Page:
It’s that time of year again.
As a voting member of the Writers Guild and various film organizations, I’m always sent stacks of screeners, links to streamers and piles of scripts in December/January for films that qualify for all the awards celebrations that pile up in advance of the Oscars. So it’s a cornucopia of films!
Or, as my beloved daughter calls it, Movie Jail.
And yes, I would try to share the largesse with the family. Every day. For weeks. So she has a point. But you want your child to be culturally literate, right? And you only shared the really good ones, right?
But you’re lucky. Because I’m not going to force you to watch all these films. I’m just going to cajole, persuade and beg you to check them out.
And yes, theaters are still closed. But a good number of the films I’m going to talk about in the next couple of weeks are already on streaming platforms or will end up there soon enough.
So with no further ado — and with a nod to the fact that I have only begun to dig through the treasure trove — here are a couple of really good films to look out for. And I promise, no spoilers, just enough to whet your appetite:
“Nomadland.” I committed to watch this because I worship and adore Frances McDormand, aka Police Chief Marge “You betcha!” Gunderson who captures the bad guy when he’s feeding that leg through the woodchipper in “Fargo.” She won an Oscar for Marge and another one for her performance as a desperate mother in “Three Billboards Outside Ebbing, Missouri.” I have seen her in everything from a truly odd staging of a musical from The Wooster Group where, dressed in an ill-fitting prairie schmatte, she sang along to an old vinyl record… for an hour… to a Zoom production of various Greek plays for first responders where she played both male and female Greek heroes. So I’ve earned my status as a certified fan.
I was not, however, a total fan of Chloe Zhao, the director. I’d been on a judging panel for a grant years ago that reviewed one of her very early scripts and found it flat. I didn’t really care for her film “Songs My Brothers Taught Me,” finding it too “doc-ish” for my tastes. If I want to look at doc footage, I’ll watch a doc. I want a little more art production in a narrative feature. But Chloe specializes in using non-actors in stories she devises and then filming them doc style. And it was just a whole lotta meh to me.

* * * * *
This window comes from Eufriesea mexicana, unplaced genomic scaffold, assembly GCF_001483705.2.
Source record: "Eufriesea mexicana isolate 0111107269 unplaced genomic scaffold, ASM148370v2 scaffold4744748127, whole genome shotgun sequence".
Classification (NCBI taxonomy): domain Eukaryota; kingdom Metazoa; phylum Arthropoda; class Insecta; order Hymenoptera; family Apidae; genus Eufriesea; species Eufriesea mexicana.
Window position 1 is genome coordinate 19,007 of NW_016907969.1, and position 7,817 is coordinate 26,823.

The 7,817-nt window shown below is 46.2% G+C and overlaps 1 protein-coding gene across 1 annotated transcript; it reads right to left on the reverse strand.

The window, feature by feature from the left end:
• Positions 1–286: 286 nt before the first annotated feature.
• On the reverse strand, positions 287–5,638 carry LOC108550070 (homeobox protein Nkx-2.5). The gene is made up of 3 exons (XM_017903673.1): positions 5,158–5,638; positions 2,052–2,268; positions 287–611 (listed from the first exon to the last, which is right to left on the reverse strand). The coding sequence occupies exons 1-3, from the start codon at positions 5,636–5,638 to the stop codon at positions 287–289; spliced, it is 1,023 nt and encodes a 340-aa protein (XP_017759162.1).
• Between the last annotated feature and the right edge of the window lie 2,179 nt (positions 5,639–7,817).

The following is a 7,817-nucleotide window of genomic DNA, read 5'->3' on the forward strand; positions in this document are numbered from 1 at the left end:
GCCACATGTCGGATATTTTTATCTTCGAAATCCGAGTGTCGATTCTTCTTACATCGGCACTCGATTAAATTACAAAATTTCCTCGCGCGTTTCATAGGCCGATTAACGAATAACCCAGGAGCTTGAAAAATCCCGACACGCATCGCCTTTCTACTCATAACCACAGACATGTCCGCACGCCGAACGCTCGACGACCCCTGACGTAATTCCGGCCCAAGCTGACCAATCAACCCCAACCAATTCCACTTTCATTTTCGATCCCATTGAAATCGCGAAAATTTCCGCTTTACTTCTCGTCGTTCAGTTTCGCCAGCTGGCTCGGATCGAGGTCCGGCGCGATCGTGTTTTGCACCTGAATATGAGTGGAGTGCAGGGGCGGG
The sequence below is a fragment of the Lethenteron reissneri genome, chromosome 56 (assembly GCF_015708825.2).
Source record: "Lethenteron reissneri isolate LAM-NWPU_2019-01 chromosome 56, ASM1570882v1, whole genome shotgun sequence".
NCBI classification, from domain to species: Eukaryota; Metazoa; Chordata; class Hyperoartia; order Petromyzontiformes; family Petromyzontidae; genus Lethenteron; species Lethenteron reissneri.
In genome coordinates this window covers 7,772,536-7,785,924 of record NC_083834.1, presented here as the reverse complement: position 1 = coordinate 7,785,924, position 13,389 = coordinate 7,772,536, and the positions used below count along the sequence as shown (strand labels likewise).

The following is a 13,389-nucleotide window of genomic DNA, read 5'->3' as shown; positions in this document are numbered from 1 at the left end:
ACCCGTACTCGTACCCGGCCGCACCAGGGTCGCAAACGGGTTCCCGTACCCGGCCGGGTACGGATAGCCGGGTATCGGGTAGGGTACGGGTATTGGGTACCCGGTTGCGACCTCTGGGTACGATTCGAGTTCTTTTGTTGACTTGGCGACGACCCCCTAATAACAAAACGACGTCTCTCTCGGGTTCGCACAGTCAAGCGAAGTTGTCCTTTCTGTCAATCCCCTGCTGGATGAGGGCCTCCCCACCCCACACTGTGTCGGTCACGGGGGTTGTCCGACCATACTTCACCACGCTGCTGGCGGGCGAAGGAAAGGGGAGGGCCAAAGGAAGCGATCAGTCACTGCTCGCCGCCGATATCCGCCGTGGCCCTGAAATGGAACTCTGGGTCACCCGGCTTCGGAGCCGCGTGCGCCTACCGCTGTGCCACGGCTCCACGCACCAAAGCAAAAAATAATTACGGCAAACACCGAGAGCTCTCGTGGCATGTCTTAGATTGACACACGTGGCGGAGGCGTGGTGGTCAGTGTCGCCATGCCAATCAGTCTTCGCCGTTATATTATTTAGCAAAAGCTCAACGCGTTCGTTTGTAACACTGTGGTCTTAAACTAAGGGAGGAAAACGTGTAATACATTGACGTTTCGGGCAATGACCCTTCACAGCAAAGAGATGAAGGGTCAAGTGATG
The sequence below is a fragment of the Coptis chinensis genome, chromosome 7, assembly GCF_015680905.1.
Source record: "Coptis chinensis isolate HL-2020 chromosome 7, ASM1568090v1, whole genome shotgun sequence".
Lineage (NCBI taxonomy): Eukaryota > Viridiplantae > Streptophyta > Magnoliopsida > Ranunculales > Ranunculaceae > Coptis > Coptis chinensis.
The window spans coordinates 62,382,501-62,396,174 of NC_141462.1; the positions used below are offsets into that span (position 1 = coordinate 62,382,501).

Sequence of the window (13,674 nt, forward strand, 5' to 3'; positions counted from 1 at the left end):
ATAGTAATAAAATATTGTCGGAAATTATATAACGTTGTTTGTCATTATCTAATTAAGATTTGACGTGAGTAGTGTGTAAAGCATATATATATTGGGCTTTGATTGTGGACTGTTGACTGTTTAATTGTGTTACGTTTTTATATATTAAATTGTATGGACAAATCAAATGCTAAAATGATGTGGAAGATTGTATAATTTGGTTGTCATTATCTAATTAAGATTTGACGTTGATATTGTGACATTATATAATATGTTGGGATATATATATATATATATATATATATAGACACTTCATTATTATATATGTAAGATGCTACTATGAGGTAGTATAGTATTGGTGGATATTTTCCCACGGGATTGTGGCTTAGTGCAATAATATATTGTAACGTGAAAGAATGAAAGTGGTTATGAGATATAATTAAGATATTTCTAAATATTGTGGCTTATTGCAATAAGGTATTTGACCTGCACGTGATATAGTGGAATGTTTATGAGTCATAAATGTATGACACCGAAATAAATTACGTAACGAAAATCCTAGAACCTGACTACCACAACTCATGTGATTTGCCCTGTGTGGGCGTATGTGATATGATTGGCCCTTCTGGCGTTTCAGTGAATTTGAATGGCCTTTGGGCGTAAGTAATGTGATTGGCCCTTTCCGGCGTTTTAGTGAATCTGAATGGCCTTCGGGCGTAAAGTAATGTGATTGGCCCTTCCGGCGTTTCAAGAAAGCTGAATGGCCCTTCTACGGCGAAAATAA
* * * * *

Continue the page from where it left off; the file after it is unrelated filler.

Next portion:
Apparently she started to find her footing with “The Rider” — another film set in the West using non-actors. And I intend to go back and watch it. Because here in “Nomadland,” she cracked the code. As usual, she’s done all her research and found the world and all the real characters that inhabit it. But then she inserts A-list actors who have the skill and willingness to become a part of that world — to join these folks where they live — and who then inject their own magnetism and pathos into the story. As a result, this story about older folks who’ve suffered terrible losses – from the death of a spouse or other family members to the dying of an industry or a community – is absolutely grounded in truth but soars because of the contributions from the trained actors.
And the subject couldn’t be more relevant. Our country is full of folks who feel disenfranchised right now and this film opens up that subject in an extraordinary way. The cinematography is also gorgeous. She’s taken a page from a favorite filmmaker of mine – Terence Malick (“Days of Heaven”) — and set almost everything at “magic hour,” that hour just as the sun is setting when the light blooms and everything looks gorgeous.
It’s won masses of awards already and will no doubt wait until it can be released in theaters so keep your eye out for it.
“Sound of Metal.” This one is out right now on Amazon and is a stunner. You will probably remember Riz Ahmed from “The Night Of” that wonderful limited series about the studious Pakistani kid who took a chance and went home with a much more experienced woman — and woke up next to her dead body. He’s charged with her murder and defended by John Turturro (in a wonderful turn as an ambulance chasing lawyer with a terrible case of eczema.)
Well Riz is unrecognizable in “Sound of Metal.” As the title suggests, he’s a “heavy metal” drummer and as any poster will tell you, he begins to lose his hearing as a result. Now, I’m not a heavy metal fan. And as the film began, I turned to my husband and said I’d be more invested in this if he played the cello. Seriously, I’m a Scarlatti girl. Anything by J.S. Bach. Or Miles Davis. Or the Beatles. In other words, I’m old. And heavy metal? To quote my neighbor in New York, “He should lose his hearing for playing that drek.”
But this isn’t a film about heavy metal or even about hearing loss although, as the poster will tell you, that happens. Like “Nomadland,” this is a film about how human beings react to change. And like “Nomadland,” the actors are inserted into a real world that grounds the film and that they in turn elevate.
And yes, both films have their dark moments but this is only to highlight the spiritually transcendent moments of light and hope that the filmmakers discover.
And yes, everyone is clamoring for comedy and distraction and I intend to embark on “Bridgerton” this weekend. Looks absolutely dishy.
But we also need catharsis. We need to see actors opening themselves up to the sorts of losses we’re all experiencing and somehow finding a way through to something new, something better. As Aristotle told us, drama is supposed to mirror life and then take us through our tragedies to enlightenment. And these two films do that brilliantly. Don’t miss them.
(Thank you so much for all your emails. Reach me at WelcomeToThePandemic@gmail.com. And find me on Twitter at @epagenyc or on Facebook at ElizabethPage.)